We have many strengths that provide a solid foundation for future growth.  We have a wealth of established companies and a promising array of emerging technology firms.  We have a large concentration of financial expertise and legal talent.  We have fine public and private universities, and an outstanding health-care sector.

Here in the Mahoning Valley, you have made an impressive commitment to bringing those resources to bear on civic transformation.  The rigors of economic change have tested your resilience, but they have also inspired your imagination.  Initiatives like the Youngstown 2010 Citywide Plan, the Fund for Our Economic Future's "Voices and Choices" program, and the continued growth of Youngstown State University - all have fixed their focus on the region's future.

Your efforts underscore some of the reasons why I am confident about the potential for renewal in Northeast Ohio.  They show that every sector of society - public and private; for-profit and non-profit; philanthropic and academic - can contribute to renewal.  They also reflect the economic reality that as an area with shared interests, our region will succeed or fail as one cohesive economic unit.  Even more, your civic activism illustrates the importance of innovative thinking to drive economic change.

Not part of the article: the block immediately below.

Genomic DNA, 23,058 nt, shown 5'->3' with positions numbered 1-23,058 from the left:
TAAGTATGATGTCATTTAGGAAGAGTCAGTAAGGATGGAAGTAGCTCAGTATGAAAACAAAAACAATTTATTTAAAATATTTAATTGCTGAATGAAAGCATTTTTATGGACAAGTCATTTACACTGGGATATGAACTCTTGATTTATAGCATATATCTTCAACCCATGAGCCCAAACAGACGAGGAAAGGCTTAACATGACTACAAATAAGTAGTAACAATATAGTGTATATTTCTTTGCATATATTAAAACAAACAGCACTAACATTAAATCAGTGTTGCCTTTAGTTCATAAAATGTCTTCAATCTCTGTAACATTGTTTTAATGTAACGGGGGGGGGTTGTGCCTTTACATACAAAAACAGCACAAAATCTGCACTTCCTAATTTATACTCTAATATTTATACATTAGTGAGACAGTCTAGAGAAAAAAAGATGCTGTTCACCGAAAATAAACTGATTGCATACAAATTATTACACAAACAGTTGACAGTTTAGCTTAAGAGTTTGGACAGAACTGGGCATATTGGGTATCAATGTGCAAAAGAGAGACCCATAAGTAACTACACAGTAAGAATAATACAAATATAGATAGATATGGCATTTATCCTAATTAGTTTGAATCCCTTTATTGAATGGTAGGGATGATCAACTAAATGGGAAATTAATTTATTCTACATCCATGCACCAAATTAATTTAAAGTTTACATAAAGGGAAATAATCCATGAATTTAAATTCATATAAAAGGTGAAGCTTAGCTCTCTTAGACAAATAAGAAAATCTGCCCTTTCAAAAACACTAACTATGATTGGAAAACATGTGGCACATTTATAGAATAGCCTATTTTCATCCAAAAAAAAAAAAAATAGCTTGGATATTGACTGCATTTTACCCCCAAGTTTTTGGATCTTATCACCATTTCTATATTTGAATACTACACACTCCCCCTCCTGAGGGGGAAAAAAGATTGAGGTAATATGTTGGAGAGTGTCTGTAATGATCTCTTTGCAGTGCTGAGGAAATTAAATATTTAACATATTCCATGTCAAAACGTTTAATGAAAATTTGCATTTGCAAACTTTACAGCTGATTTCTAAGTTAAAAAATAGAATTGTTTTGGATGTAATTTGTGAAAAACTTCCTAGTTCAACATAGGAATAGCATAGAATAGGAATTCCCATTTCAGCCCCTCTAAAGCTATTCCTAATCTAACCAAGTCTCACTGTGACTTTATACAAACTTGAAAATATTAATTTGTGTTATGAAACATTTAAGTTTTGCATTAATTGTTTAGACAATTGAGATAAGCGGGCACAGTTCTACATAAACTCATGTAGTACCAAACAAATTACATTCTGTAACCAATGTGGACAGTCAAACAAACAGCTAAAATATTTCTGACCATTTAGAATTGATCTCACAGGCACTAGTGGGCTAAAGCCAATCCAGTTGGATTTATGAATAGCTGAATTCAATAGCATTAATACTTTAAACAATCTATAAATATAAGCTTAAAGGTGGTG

The Importance of Innovation

Now I will take a moment to comment on the importance of innovation for our region's future.  Innovation is the mainspring for economic renewal.  Our greatest strength for the future will be our ability to imagine new technologies, to embrace change, and to remain flexible amid evolving economic conditions.  Our economic growth has always been spurred by our eagerness to embrace new ideas.

Consider our region's history.  Why was it that Northeast Ohio emerged, more than a century ago, as an industrial powerhouse?  Geography was part of it, because we were in a favorable position along the westward transportation routes.  Access to natural resources was part of it, also.  But the main reason was that our innovators had the ingenuity - backed by the commitment of capital - to invest in the industrial processes that moved America, and the world, toward new economic heights.  We still remember the names of those restless innovators - people like Rockefeller, Hulett, and Goodyear.

Our traditional industries have diminished over time.  However, we are not the first, nor will we be the last, region to face this situation.  Take a look at some of our country's currently successful areas, and you will see that they also went through difficult transitions.